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less the result of rewriting old plays, rather than of collaboration. Shirley addresses him as his 'worthy Friend,' and generously praises his work for the knowledge of men shown in it, far more than that of University wits like Cartwright, against whom he directs a sly shaft.1 Sir Aston Cokayne, a wealthy University man, the friend of Massinger, and a dramatist himself, wrote verses for Five New Plays the year after Brome's death. This, if we may judge from the verses themselves, he did probably more for the editor's sake than because of any friendship for the departed playwright.

There seems, moreover, to have been a circle of the smaller literary men of the time who frequently exchanged with one another the courtesy of writing complimentary lines. Brome contributed some to Shakerley Marmion's Cupid and Psyche (1637), Thomas Jordan's Poetical Varieties (1637), and John Tatham's Fancies Theatre (1640). Tatham, in return, contributed to the Jovial Crew, and Tatham's volume is dedicated to John Ford of Gray's Inn, who is mentioned above as possibly the author of the verses before the Northern Lass. Robert Chamberlain contributed both to Tatham's book and to the Antipodes. The C. G. in the Antipodes, the Sparagus Garden, and Tatham's Fancies Theatre, is in all probability Charles Gerbier. F. T., Mag. Art. Oxon., who did

1 Jovial Crew (1652). Cartwright's volume, with its many prefatory verses, appeared the year before.

2 A C. G. wrote prefatory verses to Nabbes's Unfortunate Mother (also printed 1640). Bullen (ed. Nabbes 2. 88), following Hazlitt, conjectures Charles Gerbier, author of Eulogium Heroinum (1651) and other works. Allibone credits him with Astrologo-Masti x (1646) and the Praise of Worthy Women (1651). C. G. is also found attached to verses in Rawlin's Rebellion (1640), and C. Gerbier to others in John Tatham's Fancies Theatre, along with some by Nabbes, Brome, and Chamberlain. The lines before the Unfortunate Mother refer to the New Inn, and show Gerbier to be an admirer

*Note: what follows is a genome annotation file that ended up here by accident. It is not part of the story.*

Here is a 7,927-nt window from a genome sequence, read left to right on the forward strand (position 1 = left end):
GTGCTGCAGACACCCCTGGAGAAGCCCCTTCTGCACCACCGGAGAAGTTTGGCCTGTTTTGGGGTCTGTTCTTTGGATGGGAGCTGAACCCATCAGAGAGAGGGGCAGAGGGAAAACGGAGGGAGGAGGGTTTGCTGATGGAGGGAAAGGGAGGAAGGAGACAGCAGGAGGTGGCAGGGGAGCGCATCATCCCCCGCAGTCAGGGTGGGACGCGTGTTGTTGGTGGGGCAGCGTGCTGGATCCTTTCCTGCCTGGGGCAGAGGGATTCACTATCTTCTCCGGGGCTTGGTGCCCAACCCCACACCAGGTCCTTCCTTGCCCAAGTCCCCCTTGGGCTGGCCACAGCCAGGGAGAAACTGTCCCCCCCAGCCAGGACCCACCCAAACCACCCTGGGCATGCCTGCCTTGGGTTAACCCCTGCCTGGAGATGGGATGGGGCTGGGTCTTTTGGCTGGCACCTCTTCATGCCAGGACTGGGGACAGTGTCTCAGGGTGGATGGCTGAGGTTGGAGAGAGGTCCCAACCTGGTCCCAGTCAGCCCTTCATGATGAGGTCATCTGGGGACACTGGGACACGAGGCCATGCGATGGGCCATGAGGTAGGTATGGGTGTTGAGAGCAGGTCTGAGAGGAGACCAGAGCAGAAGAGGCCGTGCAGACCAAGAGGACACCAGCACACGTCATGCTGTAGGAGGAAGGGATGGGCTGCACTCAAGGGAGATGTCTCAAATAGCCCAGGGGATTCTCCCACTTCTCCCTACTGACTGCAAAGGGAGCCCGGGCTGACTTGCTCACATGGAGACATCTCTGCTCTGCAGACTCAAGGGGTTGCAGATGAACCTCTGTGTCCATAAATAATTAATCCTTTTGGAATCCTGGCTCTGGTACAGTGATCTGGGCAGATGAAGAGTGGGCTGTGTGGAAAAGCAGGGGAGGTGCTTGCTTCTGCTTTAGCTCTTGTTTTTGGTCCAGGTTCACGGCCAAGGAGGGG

two sets of verses for the Jovial Crew, is likely to be the same author who appears in the first edition of Cupid and Psyche, as Francis Tuckyr, but in later editions as F. T.1 The J. B. in the Jovial Crew I cannot identify, but the same initials appear in the Poetical Varieties. The R. W. of the Sparagus Garden (1640) may (as a wild guess) be the Richard West who appears in Jonsonus Virbius (1638). John Hall,2 another contributor to the Jovial Crew, was a clever University man, a poet and pamphleteer, a friend of Shirley and of Thomas Stanley. Thomas Nabbes, who next to Shirley was Brome's strongest rival in the comedy of manners or humors, seems to have written no verses for Brome, though he contributed to the volumes of most of the others of this group. Brome prefixed verses to Nabbes' Microcosmus in 1637. This interchange of literary compliments suggests that Brome may have made one of a circle of eight or ten very obscure authors that existed just before the outbreak of the war.

In the case of none of these men can we find any indication of a real friendship for Brome. The one exception to this is Alexander Brome, an attorney and popular royalist poet, a man of no mean ability. His name is found attached, among those of the friends of Jonson, to a great deal of eulogistic verse. The Club, and his translation of the Leges Conviviales, show that he was often to be found among the witty revelers at the Devil Tavern. His encomiastic verses prefixed to the Jovial Crew seem to me to be the only ones that indicate any personal affection for the old author.

His poem,

of Jonson. Fleay (Biog. Chron. 2. 169) says that the C. G. who prefixed verses to Rawlin's Rebellion was unquestionably Chris. topher Goad, not Charles Gerbier,' but his chief reason, I fancy, is that Bullen thinks otherwise.

1 Minor Caroline Poets, ed. Saintsbury, 2. 7. 2 1627-1656. 3 1620-1666.

But though I may not praise ; I hope, I may
Be bold to love thee. And the World shall say
I've reason for't. I love thee for thy Name;
I love thee for thy Merit, and thy Fame:
I love thee for thy neat and harmlesse wit,
Thy Mirth that does so cleane and closely hit.
Thy luck to please so well : who could go faster ?
At first to be the Envy of thy Master.
I love thee for thy self ; for who can choose
But like the Fountain of so brisk & Muse ?
I love this Comedie, and every line,
Because tis good, as well 's because tis thine.